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Consumer politics

Phil linked to this article recently, that said:

What you are trying to do, when you are trying to decide if somebody running for President is “electable,”[?] [...] The things that make a candidate “electable” are the exact same things that make them an appealing candidate to you, personally. [...] But if you stop being a consumer, and start trying to do the hard work of finding a message and an audience for them, they will never learn to get it right.

I don't disagree with the main thrust here, which is really just "know thyself". But I would like to argue against the idea that you just have to wait until a party vomits up a few candidates to choose from before you get involved in politics. And that you're then acting as a consumer and "buying the line" that one of them is selling. If you want to have any real effect in politics, you need to start much earlier and make sure good people run.

You may ask, "But I don't know any of those people!" If so, that's only because you haven't gotten involved in local party politics. You need to work for good candidates at all levels. The candidates for higher level office are the ones who got experience running for lower office first. If you want to be involved in presidential politics, you should get started 10 years earlier by helping good people with their first congressional run. The only way to have good candidates is to grow them.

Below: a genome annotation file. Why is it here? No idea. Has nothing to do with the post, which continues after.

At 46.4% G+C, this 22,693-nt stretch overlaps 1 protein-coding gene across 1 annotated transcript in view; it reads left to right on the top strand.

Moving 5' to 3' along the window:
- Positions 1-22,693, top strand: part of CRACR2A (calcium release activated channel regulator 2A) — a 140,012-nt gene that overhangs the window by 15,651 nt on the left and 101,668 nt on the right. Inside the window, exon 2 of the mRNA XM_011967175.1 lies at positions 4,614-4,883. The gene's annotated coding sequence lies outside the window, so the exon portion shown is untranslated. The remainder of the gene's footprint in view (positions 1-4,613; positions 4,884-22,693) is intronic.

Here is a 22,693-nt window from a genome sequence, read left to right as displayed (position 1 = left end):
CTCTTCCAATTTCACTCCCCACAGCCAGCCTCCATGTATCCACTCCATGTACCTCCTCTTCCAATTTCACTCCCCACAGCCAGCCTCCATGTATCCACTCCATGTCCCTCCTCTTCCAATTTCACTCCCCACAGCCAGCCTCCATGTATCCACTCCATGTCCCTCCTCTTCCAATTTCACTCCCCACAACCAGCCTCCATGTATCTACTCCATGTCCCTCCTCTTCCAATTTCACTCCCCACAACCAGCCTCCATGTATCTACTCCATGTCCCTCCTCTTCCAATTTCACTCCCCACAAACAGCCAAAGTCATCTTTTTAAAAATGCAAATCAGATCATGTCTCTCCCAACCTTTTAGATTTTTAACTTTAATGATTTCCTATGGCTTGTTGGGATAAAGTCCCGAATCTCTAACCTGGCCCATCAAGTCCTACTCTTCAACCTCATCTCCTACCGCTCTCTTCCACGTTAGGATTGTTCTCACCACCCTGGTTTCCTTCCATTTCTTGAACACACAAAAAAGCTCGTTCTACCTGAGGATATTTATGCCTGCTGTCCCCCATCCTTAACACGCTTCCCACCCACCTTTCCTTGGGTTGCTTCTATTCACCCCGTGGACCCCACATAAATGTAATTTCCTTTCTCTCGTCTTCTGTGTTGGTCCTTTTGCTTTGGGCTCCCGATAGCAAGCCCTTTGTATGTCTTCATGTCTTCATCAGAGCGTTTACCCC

People talk about how money is the most important factor in presidential races -- this is only true because we have a culture of "consumer" politics like the poster is describing. It doesn't have to be that way. If people undertake to educate themselves about politics and the issues, then the sleazebag candidates could spend as much as they wanted and it wouldn't make a damn bit of difference. You can find good information if you know how to look for it and you take the time to do so. But, if you're waiting for the MSM and advertising to tell you who to vote for, you're f---ed.